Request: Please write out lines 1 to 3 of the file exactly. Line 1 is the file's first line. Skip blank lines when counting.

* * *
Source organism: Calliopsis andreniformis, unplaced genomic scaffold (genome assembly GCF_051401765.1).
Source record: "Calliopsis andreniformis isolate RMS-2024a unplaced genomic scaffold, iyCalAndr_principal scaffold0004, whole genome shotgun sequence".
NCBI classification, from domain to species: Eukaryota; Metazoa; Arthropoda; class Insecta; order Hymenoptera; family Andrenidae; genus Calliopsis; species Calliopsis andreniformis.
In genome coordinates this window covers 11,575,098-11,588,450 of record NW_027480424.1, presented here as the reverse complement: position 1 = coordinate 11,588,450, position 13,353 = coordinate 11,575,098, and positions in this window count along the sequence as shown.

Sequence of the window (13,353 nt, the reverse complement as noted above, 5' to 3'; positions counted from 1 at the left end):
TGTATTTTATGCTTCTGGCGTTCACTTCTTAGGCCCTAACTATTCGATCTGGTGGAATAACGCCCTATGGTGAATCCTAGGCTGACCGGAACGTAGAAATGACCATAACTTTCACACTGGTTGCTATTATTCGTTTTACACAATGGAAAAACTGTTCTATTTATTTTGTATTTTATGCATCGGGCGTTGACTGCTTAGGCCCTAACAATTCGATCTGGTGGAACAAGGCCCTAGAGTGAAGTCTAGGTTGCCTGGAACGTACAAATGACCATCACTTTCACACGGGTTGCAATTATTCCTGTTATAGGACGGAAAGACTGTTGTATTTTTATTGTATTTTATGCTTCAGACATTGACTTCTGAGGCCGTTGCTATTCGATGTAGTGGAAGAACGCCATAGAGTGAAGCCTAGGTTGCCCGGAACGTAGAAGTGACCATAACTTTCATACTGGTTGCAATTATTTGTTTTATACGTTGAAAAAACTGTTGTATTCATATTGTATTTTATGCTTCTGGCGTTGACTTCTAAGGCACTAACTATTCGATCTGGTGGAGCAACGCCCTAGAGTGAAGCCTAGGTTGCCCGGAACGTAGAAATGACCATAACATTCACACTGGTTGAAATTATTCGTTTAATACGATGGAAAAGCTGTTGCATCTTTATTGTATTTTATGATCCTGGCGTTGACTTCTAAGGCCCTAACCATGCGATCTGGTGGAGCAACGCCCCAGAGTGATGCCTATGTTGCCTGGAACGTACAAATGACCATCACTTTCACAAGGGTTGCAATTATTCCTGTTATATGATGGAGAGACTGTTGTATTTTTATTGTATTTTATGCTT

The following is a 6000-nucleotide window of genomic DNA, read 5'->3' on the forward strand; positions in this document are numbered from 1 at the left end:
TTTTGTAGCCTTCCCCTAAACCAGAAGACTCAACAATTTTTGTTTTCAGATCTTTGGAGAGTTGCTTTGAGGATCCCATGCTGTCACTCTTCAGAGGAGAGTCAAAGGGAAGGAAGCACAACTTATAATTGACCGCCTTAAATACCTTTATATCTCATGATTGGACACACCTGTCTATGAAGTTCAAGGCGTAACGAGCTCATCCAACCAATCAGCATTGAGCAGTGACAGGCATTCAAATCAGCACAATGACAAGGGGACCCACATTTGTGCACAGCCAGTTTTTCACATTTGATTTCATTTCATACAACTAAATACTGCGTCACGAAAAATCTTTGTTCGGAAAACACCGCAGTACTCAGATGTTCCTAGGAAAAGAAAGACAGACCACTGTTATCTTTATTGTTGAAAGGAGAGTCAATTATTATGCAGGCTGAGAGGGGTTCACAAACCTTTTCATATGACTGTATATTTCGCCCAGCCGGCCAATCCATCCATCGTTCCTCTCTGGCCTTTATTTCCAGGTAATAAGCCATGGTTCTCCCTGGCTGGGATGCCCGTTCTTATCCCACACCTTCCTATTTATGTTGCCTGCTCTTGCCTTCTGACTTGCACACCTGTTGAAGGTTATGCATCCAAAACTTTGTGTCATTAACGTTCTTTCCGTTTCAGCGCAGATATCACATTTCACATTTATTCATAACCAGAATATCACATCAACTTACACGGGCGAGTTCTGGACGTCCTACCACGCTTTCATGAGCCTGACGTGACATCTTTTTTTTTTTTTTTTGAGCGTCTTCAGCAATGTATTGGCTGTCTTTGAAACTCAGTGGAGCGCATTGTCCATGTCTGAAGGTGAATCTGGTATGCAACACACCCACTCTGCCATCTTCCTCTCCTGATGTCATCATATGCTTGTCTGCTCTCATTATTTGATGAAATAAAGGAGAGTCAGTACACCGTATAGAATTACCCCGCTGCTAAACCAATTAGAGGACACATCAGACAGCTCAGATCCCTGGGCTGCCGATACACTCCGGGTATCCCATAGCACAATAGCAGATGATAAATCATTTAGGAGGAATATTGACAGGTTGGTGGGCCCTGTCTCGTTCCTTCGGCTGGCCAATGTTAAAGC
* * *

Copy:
Source organism: Calliopsis andreniformis, unplaced genomic scaffold (genome assembly GCF_051401765.1).
Source record: "Calliopsis andreniformis isolate RMS-2024a unplaced genomic scaffold, iyCalAndr_principal scaffold0004, whole genome shotgun sequence".
NCBI classification, from domain to species: Eukaryota; Metazoa; Arthropoda; class Insecta; order Hymenoptera; family Andrenidae; genus Calliopsis; species Calliopsis andreniformis.